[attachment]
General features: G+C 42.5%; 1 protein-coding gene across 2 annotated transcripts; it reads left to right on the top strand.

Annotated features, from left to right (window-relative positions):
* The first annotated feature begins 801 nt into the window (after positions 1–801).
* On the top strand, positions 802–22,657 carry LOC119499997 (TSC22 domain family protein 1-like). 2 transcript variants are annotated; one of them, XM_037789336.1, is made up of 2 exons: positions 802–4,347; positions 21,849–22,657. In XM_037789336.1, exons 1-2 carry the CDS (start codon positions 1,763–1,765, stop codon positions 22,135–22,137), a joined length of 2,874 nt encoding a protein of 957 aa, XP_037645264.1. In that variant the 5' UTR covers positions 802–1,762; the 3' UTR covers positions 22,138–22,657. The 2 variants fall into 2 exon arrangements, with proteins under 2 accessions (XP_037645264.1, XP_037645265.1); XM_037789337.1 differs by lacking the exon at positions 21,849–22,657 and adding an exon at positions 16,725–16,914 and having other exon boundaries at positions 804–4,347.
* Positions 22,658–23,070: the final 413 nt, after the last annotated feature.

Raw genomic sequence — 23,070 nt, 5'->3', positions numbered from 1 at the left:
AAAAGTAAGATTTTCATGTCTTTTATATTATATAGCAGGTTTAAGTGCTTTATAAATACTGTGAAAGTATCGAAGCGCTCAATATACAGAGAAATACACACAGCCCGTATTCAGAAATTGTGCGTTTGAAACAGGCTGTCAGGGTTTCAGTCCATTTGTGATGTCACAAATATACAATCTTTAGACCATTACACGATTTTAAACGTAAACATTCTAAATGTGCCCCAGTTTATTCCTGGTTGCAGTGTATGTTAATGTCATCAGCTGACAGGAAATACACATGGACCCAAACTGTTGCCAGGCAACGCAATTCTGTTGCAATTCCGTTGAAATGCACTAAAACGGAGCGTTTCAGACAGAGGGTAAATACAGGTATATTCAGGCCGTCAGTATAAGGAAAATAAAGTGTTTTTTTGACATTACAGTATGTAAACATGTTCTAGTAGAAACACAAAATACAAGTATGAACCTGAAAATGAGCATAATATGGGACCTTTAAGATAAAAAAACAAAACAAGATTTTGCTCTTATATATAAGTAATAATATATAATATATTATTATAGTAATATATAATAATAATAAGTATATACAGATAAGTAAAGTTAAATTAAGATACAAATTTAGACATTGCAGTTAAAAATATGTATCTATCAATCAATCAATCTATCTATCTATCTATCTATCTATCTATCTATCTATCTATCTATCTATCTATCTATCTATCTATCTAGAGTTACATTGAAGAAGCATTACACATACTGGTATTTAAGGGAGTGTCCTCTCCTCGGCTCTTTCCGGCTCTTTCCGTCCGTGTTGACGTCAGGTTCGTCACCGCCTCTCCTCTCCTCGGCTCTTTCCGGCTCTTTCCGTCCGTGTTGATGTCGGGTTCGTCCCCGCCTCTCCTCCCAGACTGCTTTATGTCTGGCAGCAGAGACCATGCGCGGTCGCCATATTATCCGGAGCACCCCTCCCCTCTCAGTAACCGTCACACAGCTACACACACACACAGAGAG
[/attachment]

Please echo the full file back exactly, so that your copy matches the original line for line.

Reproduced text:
General features: G+C 42.5%; 1 protein-coding gene across 2 annotated transcripts; it reads left to right on the top strand.

Annotated features, from left to right (window-relative positions):
* The first annotated feature begins 801 nt into the window (after positions 1–801).
* On the top strand, positions 802–22,657 carry LOC119499997 (TSC22 domain family protein 1-like). 2 transcript variants are annotated; one of them, XM_037789336.1, is made up of 2 exons: positions 802–4,347; positions 21,849–22,657. In XM_037789336.1, exons 1-2 carry the CDS (start codon positions 1,763–1,765, stop codon positions 22,135–22,137), a joined length of 2,874 nt encoding a protein of 957 aa, XP_037645264.1. In that variant the 5' UTR covers positions 802–1,762; the 3' UTR covers positions 22,138–22,657. The 2 variants fall into 2 exon arrangements, with proteins under 2 accessions (XP_037645264.1, XP_037645265.1); XM_037789337.1 differs by lacking the exon at positions 21,849–22,657 and adding an exon at positions 16,725–16,914 and having other exon boundaries at positions 804–4,347.
* Positions 22,658–23,070: the final 413 nt, after the last annotated feature.

Raw genomic sequence — 23,070 nt, 5'->3', positions numbered from 1 at the left:
AAAAGTAAGATTTTCATGTCTTTTATATTATATAGCAGGTTTAAGTGCTTTATAAATACTGTGAAAGTATCGAAGCGCTCAATATACAGAGAAATACACACAGCCCGTATTCAGAAATTGTGCGTTTGAAACAGGCTGTCAGGGTTTCAGTCCATTTGTGATGTCACAAATATACAATCTTTAGACCATTACACGATTTTAAACGTAAACATTCTAAATGTGCCCCAGTTTATTCCTGGTTGCAGTGTATGTTAATGTCATCAGCTGACAGGAAATACACATGGACCCAAACTGTTGCCAGGCAACGCAATTCTGTTGCAATTCCGTTGAAATGCACTAAAACGGAGCGTTTCAGACAGAGGGTAAATACAGGTATATTCAGGCCGTCAGTATAAGGAAAATAAAGTGTTTTTTTGACATTACAGTATGTAAACATGTTCTAGTAGAAACACAAAATACAAGTATGAACCTGAAAATGAGCATAATATGGGACCTTTAAGATAAAAAAACAAAACAAGATTTTGCTCTTATATATAAGTAATAATATATAATATATTATTATAGTAATATATAATAATAATAAGTATATACAGATAAGTAAAGTTAAATTAAGATACAAATTTAGACATTGCAGTTAAAAATATGTATCTATCAATCAATCAATCTATCTATCTATCTATCTATCTATCTATCTATCTATCTATCTATCTATCTATCTATCTATCTATCTAGAGTTACATTGAAGAAGCATTACACATACTGGTATTTAAGGGAGTGTCCTCTCCTCGGCTCTTTCCGGCTCTTTCCGTCCGTGTTGACGTCAGGTTCGTCACCGCCTCTCCTCTCCTCGGCTCTTTCCGGCTCTTTCCGTCCGTGTTGATGTCGGGTTCGTCCCCGCCTCTCCTCCCAGACTGCTTTATGTCTGGCAGCAGAGACCATGCGCGGTCGCCATATTATCCGGAGCACCCCTCCCCTCTCAGTAACCGTCACACAGCTACACACACACACAGAGAG